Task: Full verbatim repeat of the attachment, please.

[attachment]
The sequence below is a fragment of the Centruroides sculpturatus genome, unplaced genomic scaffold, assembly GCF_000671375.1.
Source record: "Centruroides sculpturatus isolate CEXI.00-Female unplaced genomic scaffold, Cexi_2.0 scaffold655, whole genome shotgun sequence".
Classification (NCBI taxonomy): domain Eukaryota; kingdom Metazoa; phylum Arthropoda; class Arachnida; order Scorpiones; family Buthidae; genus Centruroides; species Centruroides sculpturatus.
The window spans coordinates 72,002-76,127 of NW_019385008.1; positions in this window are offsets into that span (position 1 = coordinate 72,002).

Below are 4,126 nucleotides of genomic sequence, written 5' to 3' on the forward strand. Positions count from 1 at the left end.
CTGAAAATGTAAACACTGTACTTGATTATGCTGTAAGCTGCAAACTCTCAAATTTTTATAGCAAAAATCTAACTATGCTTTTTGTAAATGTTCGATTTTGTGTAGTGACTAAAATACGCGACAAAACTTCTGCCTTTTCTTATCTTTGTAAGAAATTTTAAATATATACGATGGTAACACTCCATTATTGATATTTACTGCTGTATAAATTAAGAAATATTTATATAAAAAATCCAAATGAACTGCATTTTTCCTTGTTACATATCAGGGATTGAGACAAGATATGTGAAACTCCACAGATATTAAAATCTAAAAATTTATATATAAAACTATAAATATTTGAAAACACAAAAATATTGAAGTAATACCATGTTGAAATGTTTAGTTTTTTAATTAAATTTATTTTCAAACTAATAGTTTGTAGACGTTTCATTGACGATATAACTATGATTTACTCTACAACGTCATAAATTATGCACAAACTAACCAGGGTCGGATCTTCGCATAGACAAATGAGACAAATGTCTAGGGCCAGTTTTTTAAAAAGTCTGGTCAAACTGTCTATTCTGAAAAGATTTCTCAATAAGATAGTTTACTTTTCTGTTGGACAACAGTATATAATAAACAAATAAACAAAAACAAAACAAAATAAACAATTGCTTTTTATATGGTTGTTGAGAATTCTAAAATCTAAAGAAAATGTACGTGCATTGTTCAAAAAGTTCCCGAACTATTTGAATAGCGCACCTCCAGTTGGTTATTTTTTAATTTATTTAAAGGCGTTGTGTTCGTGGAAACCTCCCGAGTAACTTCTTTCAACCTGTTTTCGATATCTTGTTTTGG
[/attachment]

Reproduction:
The sequence below is a fragment of the Centruroides sculpturatus genome, unplaced genomic scaffold, assembly GCF_000671375.1.
Source record: "Centruroides sculpturatus isolate CEXI.00-Female unplaced genomic scaffold, Cexi_2.0 scaffold655, whole genome shotgun sequence".
Classification (NCBI taxonomy): domain Eukaryota; kingdom Metazoa; phylum Arthropoda; class Arachnida; order Scorpiones; family Buthidae; genus Centruroides; species Centruroides sculpturatus.
The window spans coordinates 72,002-76,127 of NW_019385008.1; positions in this window are offsets into that span (position 1 = coordinate 72,002).

Below are 4,126 nucleotides of genomic sequence, written 5' to 3' on the forward strand. Positions count from 1 at the left end.
CTGAAAATGTAAACACTGTACTTGATTATGCTGTAAGCTGCAAACTCTCAAATTTTTATAGCAAAAATCTAACTATGCTTTTTGTAAATGTTCGATTTTGTGTAGTGACTAAAATACGCGACAAAACTTCTGCCTTTTCTTATCTTTGTAAGAAATTTTAAATATATACGATGGTAACACTCCATTATTGATATTTACTGCTGTATAAATTAAGAAATATTTATATAAAAAATCCAAATGAACTGCATTTTTCCTTGTTACATATCAGGGATTGAGACAAGATATGTGAAACTCCACAGATATTAAAATCTAAAAATTTATATATAAAACTATAAATATTTGAAAACACAAAAATATTGAAGTAATACCATGTTGAAATGTTTAGTTTTTTAATTAAATTTATTTTCAAACTAATAGTTTGTAGACGTTTCATTGACGATATAACTATGATTTACTCTACAACGTCATAAATTATGCACAAACTAACCAGGGTCGGATCTTCGCATAGACAAATGAGACAAATGTCTAGGGCCAGTTTTTTAAAAAGTCTGGTCAAACTGTCTATTCTGAAAAGATTTCTCAATAAGATAGTTTACTTTTCTGTTGGACAACAGTATATAATAAACAAATAAACAAAAACAAAACAAAATAAACAATTGCTTTTTATATGGTTGTTGAGAATTCTAAAATCTAAAGAAAATGTACGTGCATTGTTCAAAAAGTTCCCGAACTATTTGAATAGCGCACCTCCAGTTGGTTATTTTTTAATTTATTTAAAGGCGTTGTGTTCGTGGAAACCTCCCGAGTAACTTCTTTCAACCTGTTTTCGATATCTTGTTTTGG